The idea of the mechanism influenced politics as well very much. Thomas Hobbes and John Locke were very obvious inspired by this idea.
Hobbes was a political philosopher who believed that people, left to their own selfish devices, had great potential for conflict and destruction because of their human rights and desires. This is why no safety, security, or authority could exist without compliance from all. Human beings were creatures who needed masters. Locke, however less original, rejected the notion of patriarchalism. He had a close association with the earl of Shaftesbury, who had started a rebellion against Charles II. Locke believed that humans in their natural state enjoy freedom and liberty and defend these with reason and goodwill. They join in government to protect those rights.
I would rather live under Locke's government as he believed that the government was there simply to protect the rights and property of the people as well as keep religious toleration intact. However, under Hobbes' government people would have to be completely compliant and give up many of the their natural rights for the sake of peace and order.
3. Social Setting of Early Modern Science
4. Women and Science
Women were very much excluded from the scientific community and institutions. Women were also not allowed to attend university or any schooling as it was taught that a woman's brain was inferior to a man's fundamentally. However, some women in the elite class were able to participate in the pursuit of knowledge. Margaret Cavendish, for example, married to the duke of Newcastle, was the only woman allowed to attend a meeting of the Royal Society of London, and was known to debate with Hobbes and Descartes on philosophy and understood the new science. Other women who were interested in the sciences were usually from the artisan class and learned through being assistants to their fathers, brothers, or sons, but were never fully acknowledged themselves for their findings. Maria Cunitz, a German astronomer, worked through her husband and yielded great ability. When he passed, she formally applied to continue his work, but was denied based on her gender.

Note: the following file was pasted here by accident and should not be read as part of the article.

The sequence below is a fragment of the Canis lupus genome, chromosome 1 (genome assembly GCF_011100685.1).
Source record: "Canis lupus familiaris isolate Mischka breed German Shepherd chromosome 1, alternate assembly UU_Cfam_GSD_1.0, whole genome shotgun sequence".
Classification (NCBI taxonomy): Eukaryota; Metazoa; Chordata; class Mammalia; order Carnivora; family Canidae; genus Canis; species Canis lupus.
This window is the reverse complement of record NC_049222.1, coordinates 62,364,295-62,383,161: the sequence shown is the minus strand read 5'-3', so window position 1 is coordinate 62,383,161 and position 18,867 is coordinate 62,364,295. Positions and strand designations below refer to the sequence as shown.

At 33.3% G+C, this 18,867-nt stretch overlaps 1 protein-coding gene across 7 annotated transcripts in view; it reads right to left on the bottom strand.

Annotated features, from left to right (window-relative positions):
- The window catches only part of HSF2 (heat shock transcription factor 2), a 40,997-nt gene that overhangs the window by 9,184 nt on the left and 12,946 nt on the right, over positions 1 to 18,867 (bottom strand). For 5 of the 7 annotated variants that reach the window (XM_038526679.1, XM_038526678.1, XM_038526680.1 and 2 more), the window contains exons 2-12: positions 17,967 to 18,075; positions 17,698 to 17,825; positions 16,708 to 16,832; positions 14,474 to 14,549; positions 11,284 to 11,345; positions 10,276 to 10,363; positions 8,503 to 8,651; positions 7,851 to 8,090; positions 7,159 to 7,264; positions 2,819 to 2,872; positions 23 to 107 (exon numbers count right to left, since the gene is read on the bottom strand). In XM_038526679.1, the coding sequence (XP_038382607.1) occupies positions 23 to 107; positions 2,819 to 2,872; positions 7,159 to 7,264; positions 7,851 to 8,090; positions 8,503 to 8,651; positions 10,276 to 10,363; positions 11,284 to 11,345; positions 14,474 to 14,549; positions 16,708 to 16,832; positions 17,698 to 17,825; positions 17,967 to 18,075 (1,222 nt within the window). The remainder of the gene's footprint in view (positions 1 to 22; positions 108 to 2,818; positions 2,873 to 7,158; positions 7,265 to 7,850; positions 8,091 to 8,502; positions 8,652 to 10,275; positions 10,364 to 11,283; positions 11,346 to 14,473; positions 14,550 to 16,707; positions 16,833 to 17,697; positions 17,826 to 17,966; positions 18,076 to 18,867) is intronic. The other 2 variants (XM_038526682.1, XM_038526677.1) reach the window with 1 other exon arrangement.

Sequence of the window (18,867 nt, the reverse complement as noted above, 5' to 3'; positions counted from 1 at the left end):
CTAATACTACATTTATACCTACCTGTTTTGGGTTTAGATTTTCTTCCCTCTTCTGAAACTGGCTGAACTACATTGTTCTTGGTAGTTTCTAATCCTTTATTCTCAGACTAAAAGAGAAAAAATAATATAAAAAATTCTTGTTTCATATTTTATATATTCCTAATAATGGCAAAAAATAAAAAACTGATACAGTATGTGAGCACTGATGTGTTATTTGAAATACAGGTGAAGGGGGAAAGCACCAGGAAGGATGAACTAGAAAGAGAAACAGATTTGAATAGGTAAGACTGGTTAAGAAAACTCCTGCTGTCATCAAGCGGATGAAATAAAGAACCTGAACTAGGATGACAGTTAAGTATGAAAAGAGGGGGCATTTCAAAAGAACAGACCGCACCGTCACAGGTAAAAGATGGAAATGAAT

Women in the sixteenth and seventeenth centuries held a traditional role in the home and almost no where else.
5. The New Science and the Catholic Church
Many of the natural philosophers of the scientific revolution felt they were supporting the Catholic Church when they made these great discoveries, however, with the Church being constantly undermined during the last few centuries, the Church was becoming very defensive to heresy and sin. Galileo, who was a supported of Copernican theory, began openly opposing the Church's views. He was later condemned for this and required to renounce his views. Science was shown to be a touchy subject with the Roman Catholics.
Blaise Pascal, on the other end, hoped to blend the new sciences and faith. He refuted that reason and science belonged in the same domain as religion. he did not believe that reason should or could explain religion and for this reason denied atheists and deists.
Francis Bacon was a supported in the belief that the Bible and nature were irrefutable connected, as one could easily be connected to and support the other. This led to an understanding of the new sciences as a means to improve their lives and stop irrational wars from occurring. Writer's like John Ray believed people were placed on Earth to learn of it and then improve it. So naturally, this theory included economic expansion because this was one of the improvements they were hoping to create.
6. Witchcraft and Witch Hunts
The witch hunts that occurred due to the scientific revolution can be explained as mass misunderstanding of the vast revelations of the time. Almost every God-fearing person in Western Europe believed in the power of demons and the occult, which facilitated fears about the sciences and new information that was being discovered. Some where between 70,000 to 100,000 people were being accused of witchcraft in almost every part of Europe due to this ignorance.
This happened in the sixteenth and seventeenth centuries, and also at the end of the Reformation because societies felt that their traditional defenses against the devil had been taken away by religious wars and political consolidation for loyalty. Instead of their traditions, people depended on themselves to stop witches and demons.